Photo of the Day: Declaration of Independents

Don't expect the 2012 presidential election to be fought along party lines -- because in battleground states, a plurality of voters aren't in either party.

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This picture neatly illustrates the state of politics in key swing states, and the challenge ahead for both President Obama and the Republican nominee in 2012. The portion of Americans who identify as independents has been steadily rising for years, notwithstanding a brief reversal during the euphoria over candidate Obama when Democrats shot back ahead. According to data compiled by Third Way, independents are now a solid plurality of the national electorate.

The numbers are especially relevant in key battleground states. Democrats have seen the slowest growth or the fastest attrition in all eight. Especially worrisome for the Obama campaign are Pennsylvania and North Carolina, two states the president hopes to win in 2012, as he did in 2008. In Pennsylvania, there will be nearly 340,000 fewer Democrats, although Republican numbers are down, too. In the Tar Heel State, Republicans have gained sharply while Democrats lost. But the overall picture isn't rosy for the GOP, either. They've lost voters in several states, and the only ones with positive growth are Colorado and Iowa, both of which Obama won handily last time.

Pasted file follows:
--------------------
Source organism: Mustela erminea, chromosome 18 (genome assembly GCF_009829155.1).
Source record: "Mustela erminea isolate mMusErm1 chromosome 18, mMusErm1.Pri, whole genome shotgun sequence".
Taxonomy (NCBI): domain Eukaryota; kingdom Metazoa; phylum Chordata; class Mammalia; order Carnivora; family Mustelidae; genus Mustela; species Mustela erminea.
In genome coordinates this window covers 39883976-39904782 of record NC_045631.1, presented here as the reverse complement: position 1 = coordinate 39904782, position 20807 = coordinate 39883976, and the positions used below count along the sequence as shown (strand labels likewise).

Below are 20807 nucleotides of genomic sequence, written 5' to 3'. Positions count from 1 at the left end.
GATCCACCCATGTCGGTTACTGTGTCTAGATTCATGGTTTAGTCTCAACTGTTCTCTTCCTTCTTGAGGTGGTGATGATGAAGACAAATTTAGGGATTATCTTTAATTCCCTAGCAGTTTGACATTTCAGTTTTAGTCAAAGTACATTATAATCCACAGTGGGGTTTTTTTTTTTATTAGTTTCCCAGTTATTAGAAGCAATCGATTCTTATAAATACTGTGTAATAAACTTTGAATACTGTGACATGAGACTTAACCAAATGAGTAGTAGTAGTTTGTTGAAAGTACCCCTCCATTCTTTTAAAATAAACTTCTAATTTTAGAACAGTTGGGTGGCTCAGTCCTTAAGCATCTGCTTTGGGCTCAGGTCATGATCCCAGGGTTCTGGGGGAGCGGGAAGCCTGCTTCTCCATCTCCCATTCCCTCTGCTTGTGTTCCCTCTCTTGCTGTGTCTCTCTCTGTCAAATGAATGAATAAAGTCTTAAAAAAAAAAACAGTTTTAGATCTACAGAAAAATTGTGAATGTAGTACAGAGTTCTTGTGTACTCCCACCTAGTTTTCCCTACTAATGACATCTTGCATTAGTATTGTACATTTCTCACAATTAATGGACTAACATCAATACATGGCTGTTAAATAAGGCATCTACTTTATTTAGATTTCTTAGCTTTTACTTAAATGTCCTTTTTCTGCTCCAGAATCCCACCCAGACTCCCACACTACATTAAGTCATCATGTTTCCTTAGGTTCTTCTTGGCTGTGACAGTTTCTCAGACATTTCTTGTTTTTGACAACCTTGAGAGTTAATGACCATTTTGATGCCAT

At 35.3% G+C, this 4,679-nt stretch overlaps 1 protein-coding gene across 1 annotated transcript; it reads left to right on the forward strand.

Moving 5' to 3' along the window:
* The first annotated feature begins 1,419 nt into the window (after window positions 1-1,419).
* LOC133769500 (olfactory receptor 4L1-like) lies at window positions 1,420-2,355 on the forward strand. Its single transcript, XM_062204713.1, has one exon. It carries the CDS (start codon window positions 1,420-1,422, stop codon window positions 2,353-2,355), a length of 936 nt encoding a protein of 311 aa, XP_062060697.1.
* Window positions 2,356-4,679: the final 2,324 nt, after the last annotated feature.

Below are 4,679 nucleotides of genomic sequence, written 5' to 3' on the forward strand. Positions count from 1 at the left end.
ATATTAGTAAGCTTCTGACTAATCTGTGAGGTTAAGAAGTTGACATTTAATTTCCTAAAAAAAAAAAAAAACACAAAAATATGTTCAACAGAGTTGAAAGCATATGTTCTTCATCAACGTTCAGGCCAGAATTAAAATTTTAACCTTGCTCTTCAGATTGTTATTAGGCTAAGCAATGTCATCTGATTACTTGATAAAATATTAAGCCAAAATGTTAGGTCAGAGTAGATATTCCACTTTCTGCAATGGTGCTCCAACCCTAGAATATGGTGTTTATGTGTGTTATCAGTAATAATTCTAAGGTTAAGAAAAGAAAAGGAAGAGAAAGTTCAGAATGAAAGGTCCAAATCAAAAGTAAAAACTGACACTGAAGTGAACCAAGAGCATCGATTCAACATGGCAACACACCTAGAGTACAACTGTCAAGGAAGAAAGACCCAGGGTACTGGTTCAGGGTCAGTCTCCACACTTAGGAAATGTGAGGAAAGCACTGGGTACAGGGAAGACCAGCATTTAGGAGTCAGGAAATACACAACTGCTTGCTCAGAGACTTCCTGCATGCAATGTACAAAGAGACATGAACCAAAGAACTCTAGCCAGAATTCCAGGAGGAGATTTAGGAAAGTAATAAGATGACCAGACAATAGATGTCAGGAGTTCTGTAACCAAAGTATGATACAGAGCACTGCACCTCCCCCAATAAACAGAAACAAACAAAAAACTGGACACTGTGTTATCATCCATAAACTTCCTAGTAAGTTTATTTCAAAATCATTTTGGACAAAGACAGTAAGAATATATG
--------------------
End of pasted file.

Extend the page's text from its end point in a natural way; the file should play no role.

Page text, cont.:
Image: Third Way

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David A. Graham is a staff writer at The Atlantic, where he covers political and global news. He previously reported for Newsweek, The Wall Street Journal, and The National.

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